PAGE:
Education Content Standards

Within GEOGRAPHY

9-12 Geography Standard 14: How human actions modify the physical environment.

  • Objective 1
    Objective 1
    Human modifications of the physical environment can have significant global impacts.
  • Objective 2
    Objective 2
    The use the technology can have both intended and unintended impacts on the physical environment that may be positive or negative.
  • Objective 3
    Objective 3
    People can either mitigate and/or adapt to the consequences of human modifications of the physical environment.

9-12 Geography Standard 15: How physical systems affect human systems.

  • Objective 1
    Objective 1
    Depending on the choice of human activities, the characteristics of the physical environment can be viewed as both opportunities and constraints.
  • Objective 2
    Objective 2
    Human perceive and react to environmental hazards in different ways.
  • Objective 3
    Objective 3
    Societies use a variety of strategies to adapt to changes in the physical environment.

9-12 Geography Standard 16: The changes that occur in the meaning, use, distribution, and importance of resources.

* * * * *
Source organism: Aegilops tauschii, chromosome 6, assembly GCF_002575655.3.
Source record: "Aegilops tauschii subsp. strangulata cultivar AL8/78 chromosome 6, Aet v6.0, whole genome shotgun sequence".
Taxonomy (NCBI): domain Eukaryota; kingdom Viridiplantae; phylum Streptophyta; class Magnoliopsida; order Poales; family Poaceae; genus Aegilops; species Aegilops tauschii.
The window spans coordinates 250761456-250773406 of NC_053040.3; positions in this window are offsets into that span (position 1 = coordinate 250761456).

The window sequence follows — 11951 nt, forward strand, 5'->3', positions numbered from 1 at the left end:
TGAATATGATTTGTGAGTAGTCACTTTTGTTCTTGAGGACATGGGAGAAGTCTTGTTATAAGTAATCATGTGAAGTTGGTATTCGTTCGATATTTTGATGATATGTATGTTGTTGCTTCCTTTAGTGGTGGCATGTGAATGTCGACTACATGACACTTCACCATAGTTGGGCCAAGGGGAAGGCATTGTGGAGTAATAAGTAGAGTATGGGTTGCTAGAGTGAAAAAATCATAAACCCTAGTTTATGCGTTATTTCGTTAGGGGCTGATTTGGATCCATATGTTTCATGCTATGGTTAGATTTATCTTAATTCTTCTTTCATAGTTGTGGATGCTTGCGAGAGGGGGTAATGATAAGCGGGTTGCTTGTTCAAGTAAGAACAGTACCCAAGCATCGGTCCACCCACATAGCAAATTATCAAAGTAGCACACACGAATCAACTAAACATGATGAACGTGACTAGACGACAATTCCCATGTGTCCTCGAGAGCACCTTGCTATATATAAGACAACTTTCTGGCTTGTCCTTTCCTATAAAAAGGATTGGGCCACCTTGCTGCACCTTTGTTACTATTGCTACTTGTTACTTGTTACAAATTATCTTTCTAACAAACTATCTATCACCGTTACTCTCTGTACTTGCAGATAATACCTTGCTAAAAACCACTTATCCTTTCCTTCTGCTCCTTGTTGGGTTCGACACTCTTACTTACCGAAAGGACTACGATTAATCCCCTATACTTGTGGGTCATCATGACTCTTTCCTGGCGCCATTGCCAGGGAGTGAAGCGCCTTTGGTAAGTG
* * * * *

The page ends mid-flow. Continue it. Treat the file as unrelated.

• Objective 1
    Objective 1
    The meaning and use of resources change over time.
  • Objective 3
    Objective 3
    Policies and programs that promote the sustainable use and management of resources impact people and the environment.

9-12 Geography Standard 17: How to apply geography to interpret the past.

  • Objective 1
    Objective 1
    Geographic contexts (the human and physical characteristics of places and environments) can explain the connections between sequences of historical events.
  • Objective 2
    Objective 2
    The causes and processes of change in the geographic characteristics and spatial organization of places, regions, and environments over time.

Within HISTORY

5-12 History Era 8 Standard 1B: American life changed during the 1930s.

  • Objective 1
    Objective 1
    Explain the effects of the Great Depression and the Dust Bowl on American farm owners, tenants, and sharecroppers.
  • Objective 3
    Objective 3
    Analyze the impact of the Great Depression on the American family and on ethnic and racial minorities.